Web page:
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- Unreported Judgment
Marigliano v Queensland Police Service QCAT 110
Marigliano v Queensland Police Service  QCAT 110
Queensland Police Service
Other civil dispute matters
12 February 2016
10 May 2016
Information Privacy Act – where police officers entered private property to serve documents – use of body worn camera to record conversation of the applicant without his knowledge – whether police entry onto property constituted trespass
Information Privacy Act 2009 (Qld), s 3, s 27, s 29, Schedule 3
Police Powers and Responsibilities Act 2000 (Qld), s 19, s 20, s 382, s 388, s 325(6), s 389, s 390, s 470, s 486
Invasion of Privacy Act 1971 (Qld), s 43(1), s 43(2)(a)
Summary Offences Act 2005 (Qld), s 6
Halliday v Nevill (1984) 155 CLR 1
Victoria Park Racing and Recreation Grounds Ltd v Taylor (1936) 58 CLR 479
In person – self represented
Mr Michael Nicolson of counsel instructed by Mr Ian Fraser of the Queensland Police Service
REASONS FOR DECISION
- This is a matter referred to the Tribunal under the Information Privacy Act 2009 (Qld).
- The Applicant, Mr Joseph Marigliano has brought this action against the Queensland Police Service (‘QPS’) for what he calls an invasion of his privacy by Senior Constable Anthony Cooney on 3 December 2014. This officer along with Senior Constable Fahey attended Mr Marigliano’s home to serve official documents, to wit a Notice to Appear under section 382 of the Police Powers and Responsibilities Act 2000 (Qld) and an identifying particulars notice under section 470 under the Police Powers and Responsibilities Act 2000 (Qld).
- Senior Constable Cooney at the time was wearing a police issue body worn video device, which he activated before getting out of the police vehicle to record the exchange with the Applicant. Senior Constable Cooney knocked on the front door of the house, which was answered by the Applicant. Senior Constable Cooney stated the reason for the visit and in due course served the two notices on the Applicant and explained the process involved and then left the property.
- The Applicant said that he did not know he was being video recorded at the time and nor was he informed by Senior Constable Cooney of this fact. The Applicant said he only became aware of the video recording when he received the brief of evidence at court on 24 February 2015.
- The Applicant asserts that in the circumstances the actions of Senior Constable Cooney on 3 December 2014 amount to trespass and breaches of the Information Privacy Act 2009 (Qld) (‘IPA’) and is seeking the Tribunal to make the following orders:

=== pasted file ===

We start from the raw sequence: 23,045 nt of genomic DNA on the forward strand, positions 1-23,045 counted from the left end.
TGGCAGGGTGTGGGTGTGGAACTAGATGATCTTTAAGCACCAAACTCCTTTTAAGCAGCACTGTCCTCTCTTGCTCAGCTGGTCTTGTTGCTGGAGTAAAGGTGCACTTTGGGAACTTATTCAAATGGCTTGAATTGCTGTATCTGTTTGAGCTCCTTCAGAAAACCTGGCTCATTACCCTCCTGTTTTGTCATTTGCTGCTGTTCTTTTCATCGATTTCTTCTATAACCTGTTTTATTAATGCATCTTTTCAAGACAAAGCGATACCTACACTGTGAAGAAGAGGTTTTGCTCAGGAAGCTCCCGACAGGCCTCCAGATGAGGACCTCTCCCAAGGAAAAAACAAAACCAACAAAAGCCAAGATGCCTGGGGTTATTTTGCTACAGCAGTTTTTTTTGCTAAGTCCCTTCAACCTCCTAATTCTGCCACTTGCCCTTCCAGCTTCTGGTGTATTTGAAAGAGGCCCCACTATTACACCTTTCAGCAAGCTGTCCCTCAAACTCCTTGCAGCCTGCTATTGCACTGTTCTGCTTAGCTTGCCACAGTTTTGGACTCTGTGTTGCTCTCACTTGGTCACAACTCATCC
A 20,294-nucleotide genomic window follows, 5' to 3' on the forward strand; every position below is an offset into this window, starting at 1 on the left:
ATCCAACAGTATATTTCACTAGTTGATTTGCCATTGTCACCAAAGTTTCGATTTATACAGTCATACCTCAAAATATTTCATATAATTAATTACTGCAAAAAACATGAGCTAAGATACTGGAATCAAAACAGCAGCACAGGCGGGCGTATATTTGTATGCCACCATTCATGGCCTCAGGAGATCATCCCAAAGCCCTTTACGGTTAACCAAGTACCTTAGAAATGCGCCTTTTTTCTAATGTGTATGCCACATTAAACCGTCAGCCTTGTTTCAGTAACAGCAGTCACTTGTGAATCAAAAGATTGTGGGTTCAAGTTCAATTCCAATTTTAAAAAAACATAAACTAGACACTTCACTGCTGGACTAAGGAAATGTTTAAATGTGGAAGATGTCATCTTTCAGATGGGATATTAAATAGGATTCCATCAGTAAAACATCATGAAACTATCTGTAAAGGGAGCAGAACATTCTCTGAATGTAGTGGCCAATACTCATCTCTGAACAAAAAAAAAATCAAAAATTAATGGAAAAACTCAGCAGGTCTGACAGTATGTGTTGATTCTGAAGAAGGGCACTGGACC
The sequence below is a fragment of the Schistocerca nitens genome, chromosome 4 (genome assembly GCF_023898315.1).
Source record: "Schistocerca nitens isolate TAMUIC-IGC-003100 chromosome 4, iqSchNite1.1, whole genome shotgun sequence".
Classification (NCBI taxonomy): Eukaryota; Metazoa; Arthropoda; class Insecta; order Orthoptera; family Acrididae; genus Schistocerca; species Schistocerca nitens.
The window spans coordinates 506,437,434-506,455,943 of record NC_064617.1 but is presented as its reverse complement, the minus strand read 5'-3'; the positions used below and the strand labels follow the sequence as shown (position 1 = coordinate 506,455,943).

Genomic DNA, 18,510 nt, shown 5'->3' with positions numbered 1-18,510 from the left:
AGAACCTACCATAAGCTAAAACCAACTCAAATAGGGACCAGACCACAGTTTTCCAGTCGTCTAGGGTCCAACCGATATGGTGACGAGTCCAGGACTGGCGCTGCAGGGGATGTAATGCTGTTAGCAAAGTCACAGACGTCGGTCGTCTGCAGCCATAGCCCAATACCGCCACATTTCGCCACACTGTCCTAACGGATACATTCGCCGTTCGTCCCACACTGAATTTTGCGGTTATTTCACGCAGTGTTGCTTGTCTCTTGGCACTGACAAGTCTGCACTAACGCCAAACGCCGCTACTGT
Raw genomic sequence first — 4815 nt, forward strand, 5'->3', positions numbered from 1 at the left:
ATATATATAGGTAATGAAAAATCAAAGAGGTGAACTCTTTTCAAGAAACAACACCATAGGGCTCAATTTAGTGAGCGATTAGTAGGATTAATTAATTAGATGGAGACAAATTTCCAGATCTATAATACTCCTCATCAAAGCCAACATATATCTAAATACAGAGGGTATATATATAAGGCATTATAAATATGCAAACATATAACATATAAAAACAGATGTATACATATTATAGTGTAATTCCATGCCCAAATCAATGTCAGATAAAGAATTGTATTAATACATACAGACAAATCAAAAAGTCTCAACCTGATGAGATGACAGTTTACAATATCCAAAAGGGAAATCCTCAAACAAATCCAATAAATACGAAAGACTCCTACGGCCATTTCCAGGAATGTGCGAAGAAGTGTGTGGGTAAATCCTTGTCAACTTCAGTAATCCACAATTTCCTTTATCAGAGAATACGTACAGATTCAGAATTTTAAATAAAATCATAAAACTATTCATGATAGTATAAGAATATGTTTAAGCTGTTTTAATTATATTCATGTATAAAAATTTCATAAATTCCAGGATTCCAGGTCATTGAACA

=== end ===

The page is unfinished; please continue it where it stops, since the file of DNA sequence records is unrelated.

- An apology from the QPS acknowledging the breach of privacy.
- A published notification in at least two Brisbane newspapers for a week that video/Audio surveillance without permission of owner/occupier on private property is a direct violation of the Information Privacy Principles.
- Compensation of $5,805.00 for out of pocket expenses and a further amount of $25,000.00 for psychological damage, which makes a total of $30,805.00.
- The QPS assert that Senior Constable Cooney was acting lawfully in the execution of his duty when he attended the Applicants home address to serve the documents and that the QPS as a law enforcement agency is exempt from compliance with specific Information Privacy Principals (‘IPPs’) which is the basis of the Applicants claim.
- The QPS submit that Senior Constable Cooney did not breach the IPA and that the application should be dismissed.
- The Tribunal heard evidence from the Applicant and from Senior Constable Cooney. The video recording was played at the hearing and tendered into evidence along with the affidavit of Senior Constable Cooney and photographs of the body worn video device.
The Tribunal finds the following facts:
- On 3 December 2014 at 6:53pm, Senior Constable Cooney and Senior Constable Fahey drove in a police vehicle onto the property of the Applicant at 51 Gadgerra Road, Lake Barrine. To access the residence on the property they had to drive through an open gate and some 150 metres to the front of the residence. Senior Constable Cooney activated his body worn video device, alighted from the vehicle, and proceeded to the front door while Senior Constable Fahey remained in the vehicle.
- Senior Constable Cooney knocked on the door of the residence, which was answered by the Applicant. There was a conversation between the two at the front of the residence and Senior Constable Cooney served on the Applicant the Notice to Appear at the Atherton Magistrates court and the identifying particulars notice and explained what they were about. The video of this conversation and exchange, which is about 10 minutes in length, was played at the hearing and tendered as evidence without objection. Both parties accept that it is an accurate and correct depiction of what occurred that day.
- The tribunal finds that the Applicant did not know he was being recorded at the time and that Senior Constable Cooney did not inform him that he was being recorded.
- The attendance by the Police at the Applicants property came about due to an incident involving the Applicant at the Telstra shop in the Tableland Shopping Centre on 17 June 2014.